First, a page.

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Heap Sort has a worst case complexity is O(nlog) n wnile Quicksort is O(n^2). But emperical evidences say quicksort is superior. Why is that??

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The worst case occurs when the elements are already sorted - a relative rare case - and one that can be easily avoided by doing a simple shuffle first if this use case could occur in your system. Locality of reference is the key for QR's fast runtime performance. –  Paul Dec 6 '09 at 2:35

4 Answers 4

up vote 22 down vote accepted

One of the major factors is that quicksort has better locality of reference -- the next thing to be accessed is usually close in memory to the thing you just looked at. By contrast, heapsort jumps around significantly more. Since things that are close together will likely be cached together, quicksort tends to be faster.

However, quicksort's worst-case performance is significantly worse than heapsort's is. Because some critical applications will require guarantees of speed performance, heapsort is the right way to go for such cases.

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For small working sets the locality of reference issue is critical to avoiding unwanted page faults. It is a strong argument to end the function with a call to sort the left hand most partition, followed by a tail recursive optimization for the right hand partition. –  EvilTeach Dec 5 '09 at 21:24
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But not strong enough to do it in practice. Always sort the smallest partition first to avoid blowing the stack –  Stephan Eggermont May 11 '10 at 20:59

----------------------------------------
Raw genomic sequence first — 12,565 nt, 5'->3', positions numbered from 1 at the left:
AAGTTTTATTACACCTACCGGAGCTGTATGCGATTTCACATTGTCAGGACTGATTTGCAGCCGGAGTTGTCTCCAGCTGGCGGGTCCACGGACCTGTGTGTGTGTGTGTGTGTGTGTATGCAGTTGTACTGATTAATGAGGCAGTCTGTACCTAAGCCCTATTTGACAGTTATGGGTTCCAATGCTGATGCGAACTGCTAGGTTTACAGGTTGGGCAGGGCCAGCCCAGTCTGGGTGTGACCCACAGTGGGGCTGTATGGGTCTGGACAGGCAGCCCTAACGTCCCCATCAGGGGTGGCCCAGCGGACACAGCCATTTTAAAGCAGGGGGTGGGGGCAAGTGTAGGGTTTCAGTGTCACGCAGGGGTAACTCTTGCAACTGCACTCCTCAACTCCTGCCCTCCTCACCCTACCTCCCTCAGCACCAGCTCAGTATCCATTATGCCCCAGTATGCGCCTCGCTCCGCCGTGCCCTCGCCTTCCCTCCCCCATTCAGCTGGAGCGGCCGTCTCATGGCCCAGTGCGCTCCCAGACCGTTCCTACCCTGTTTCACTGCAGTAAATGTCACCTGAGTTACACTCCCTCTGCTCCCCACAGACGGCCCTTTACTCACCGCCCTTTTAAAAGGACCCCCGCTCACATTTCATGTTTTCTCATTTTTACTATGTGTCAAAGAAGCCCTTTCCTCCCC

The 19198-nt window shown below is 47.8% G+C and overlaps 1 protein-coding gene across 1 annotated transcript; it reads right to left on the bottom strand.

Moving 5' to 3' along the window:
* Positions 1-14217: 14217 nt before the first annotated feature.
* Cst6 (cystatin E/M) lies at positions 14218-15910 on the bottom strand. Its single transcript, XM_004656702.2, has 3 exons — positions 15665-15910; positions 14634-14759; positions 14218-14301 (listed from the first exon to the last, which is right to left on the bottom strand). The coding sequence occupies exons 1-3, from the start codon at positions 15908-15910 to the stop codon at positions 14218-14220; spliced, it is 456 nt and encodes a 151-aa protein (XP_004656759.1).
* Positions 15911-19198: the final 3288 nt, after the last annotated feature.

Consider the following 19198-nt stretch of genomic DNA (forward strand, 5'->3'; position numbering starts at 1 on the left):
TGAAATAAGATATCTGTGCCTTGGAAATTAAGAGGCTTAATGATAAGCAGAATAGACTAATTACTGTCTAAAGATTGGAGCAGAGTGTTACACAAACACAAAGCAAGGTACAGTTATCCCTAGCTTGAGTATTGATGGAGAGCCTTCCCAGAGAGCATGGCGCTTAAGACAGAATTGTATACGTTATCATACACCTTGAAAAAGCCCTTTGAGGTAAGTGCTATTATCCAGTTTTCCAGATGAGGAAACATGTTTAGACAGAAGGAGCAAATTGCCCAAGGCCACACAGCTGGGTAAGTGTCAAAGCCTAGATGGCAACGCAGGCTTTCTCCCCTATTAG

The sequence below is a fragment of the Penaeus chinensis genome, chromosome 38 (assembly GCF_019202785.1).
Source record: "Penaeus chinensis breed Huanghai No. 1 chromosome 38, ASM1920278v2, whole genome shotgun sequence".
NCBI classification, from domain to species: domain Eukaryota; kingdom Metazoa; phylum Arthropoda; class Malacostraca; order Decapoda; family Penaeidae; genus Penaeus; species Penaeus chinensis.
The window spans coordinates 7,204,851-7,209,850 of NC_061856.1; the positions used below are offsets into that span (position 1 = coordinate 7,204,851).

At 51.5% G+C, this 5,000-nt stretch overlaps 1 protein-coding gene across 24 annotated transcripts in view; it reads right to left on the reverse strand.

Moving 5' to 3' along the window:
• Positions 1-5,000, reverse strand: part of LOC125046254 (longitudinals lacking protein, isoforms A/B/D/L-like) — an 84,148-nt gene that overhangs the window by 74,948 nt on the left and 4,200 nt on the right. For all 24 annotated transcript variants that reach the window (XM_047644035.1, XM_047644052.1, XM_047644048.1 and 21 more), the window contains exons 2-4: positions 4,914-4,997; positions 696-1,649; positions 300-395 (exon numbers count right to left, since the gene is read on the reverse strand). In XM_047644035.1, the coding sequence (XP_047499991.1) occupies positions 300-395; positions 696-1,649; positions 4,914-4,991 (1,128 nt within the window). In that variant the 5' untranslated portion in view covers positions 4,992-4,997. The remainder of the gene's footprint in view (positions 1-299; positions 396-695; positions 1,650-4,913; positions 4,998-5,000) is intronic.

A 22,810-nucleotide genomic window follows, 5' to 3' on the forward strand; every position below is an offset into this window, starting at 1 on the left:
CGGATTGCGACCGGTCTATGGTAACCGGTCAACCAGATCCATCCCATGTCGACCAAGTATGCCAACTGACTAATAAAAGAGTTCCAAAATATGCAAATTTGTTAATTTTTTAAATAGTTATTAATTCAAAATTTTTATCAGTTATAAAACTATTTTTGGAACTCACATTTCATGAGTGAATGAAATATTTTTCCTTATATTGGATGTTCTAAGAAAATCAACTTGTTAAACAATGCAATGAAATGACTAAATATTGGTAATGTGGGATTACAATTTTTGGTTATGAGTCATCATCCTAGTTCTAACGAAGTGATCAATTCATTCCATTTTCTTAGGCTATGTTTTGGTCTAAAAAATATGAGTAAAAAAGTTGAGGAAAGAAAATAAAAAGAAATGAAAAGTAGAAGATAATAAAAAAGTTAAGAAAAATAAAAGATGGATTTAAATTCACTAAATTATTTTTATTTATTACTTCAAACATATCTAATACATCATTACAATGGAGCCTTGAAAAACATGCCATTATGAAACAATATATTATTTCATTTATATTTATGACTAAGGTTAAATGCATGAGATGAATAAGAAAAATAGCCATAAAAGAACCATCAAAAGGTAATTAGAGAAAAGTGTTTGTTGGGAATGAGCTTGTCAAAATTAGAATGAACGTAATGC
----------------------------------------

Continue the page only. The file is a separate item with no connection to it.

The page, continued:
@StephanEggermont: If the left partition holds millions of items and the right partition holds two, clearly the right partition should be sorted first. Would there by any problem, however, with sorting the left partition first unless it's e.g. more than three times as big as the right one? Worst-case stack depth would be increased, but only by a constant factor. –  supercat Aug 29 at 21:18
    
@supercat that would just be slower. Locality of reference is not practically influenced by doing left or right partition first –  Stephan Eggermont Aug 31 at 19:15

Here's a couple explanations:

http://www.cs.auckland.ac.nz/software/AlgAnim/qsort3.html

http://users.aims.ac.za/~mackay/sorting/sorting.html

Essentially, even though the worst case for quick sort is O(n^2) it on average will perform better. :-)

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The big-O notation means that the time required to sort n items is bounded above by the function c*n*log(n), where c is some unspecified constant factor. There is no reason why the constant c should be the same for quicksort and heapsort. So the real question is: why would you expect them to be equally fast?

Quicksort has always been somewhat faster than heapsort in practice, but the difference has become larger recently since, as mentioned before, locality of memory access has become so important to execution speed.

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Average-case complexity, and the fact that you can take simple steps to minimize the risk of worst-case complexity in Quicksort (e.g. select the pivot as a median of three elements rather than a single selected position).

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